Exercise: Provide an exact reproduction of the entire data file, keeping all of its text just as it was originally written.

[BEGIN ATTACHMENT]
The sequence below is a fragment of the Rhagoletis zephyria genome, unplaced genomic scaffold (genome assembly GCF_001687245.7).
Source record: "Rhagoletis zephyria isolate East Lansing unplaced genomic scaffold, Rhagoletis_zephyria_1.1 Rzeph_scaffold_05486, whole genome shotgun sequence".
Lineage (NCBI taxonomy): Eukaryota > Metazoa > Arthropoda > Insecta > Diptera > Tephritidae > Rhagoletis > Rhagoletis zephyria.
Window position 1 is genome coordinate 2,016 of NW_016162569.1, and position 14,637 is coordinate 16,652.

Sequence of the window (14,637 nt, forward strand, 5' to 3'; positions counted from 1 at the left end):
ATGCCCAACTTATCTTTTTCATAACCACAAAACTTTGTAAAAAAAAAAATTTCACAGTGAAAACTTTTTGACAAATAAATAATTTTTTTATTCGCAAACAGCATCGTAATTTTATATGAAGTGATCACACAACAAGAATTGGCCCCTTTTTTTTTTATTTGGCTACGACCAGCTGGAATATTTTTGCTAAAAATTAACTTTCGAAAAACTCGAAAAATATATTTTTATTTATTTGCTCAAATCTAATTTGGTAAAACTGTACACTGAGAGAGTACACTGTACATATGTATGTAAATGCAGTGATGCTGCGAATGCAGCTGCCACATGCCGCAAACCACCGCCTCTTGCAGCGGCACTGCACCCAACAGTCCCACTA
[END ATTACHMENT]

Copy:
The sequence below is a fragment of the Rhagoletis zephyria genome, unplaced genomic scaffold (genome assembly GCF_001687245.7).
Source record: "Rhagoletis zephyria isolate East Lansing unplaced genomic scaffold, Rhagoletis_zephyria_1.1 Rzeph_scaffold_05486, whole genome shotgun sequence".
Lineage (NCBI taxonomy): Eukaryota > Metazoa > Arthropoda > Insecta > Diptera > Tephritidae > Rhagoletis > Rhagoletis zephyria.
Window position 1 is genome coordinate 2,016 of NW_016162569.1, and position 14,637 is coordinate 16,652.

Sequence of the window (14,637 nt, forward strand, 5' to 3'; positions counted from 1 at the left end):
ATGCCCAACTTATCTTTTTCATAACCACAAAACTTTGTAAAAAAAAAAATTTCACAGTGAAAACTTTTTGACAAATAAATAATTTTTTTATTCGCAAACAGCATCGTAATTTTATATGAAGTGATCACACAACAAGAATTGGCCCCTTTTTTTTTTATTTGGCTACGACCAGCTGGAATATTTTTGCTAAAAATTAACTTTCGAAAAACTCGAAAAATATATTTTTATTTATTTGCTCAAATCTAATTTGGTAAAACTGTACACTGAGAGAGTACACTGTACATATGTATGTAAATGCAGTGATGCTGCGAATGCAGCTGCCACATGCCGCAAACCACCGCCTCTTGCAGCGGCACTGCACCCAACAGTCCCACTA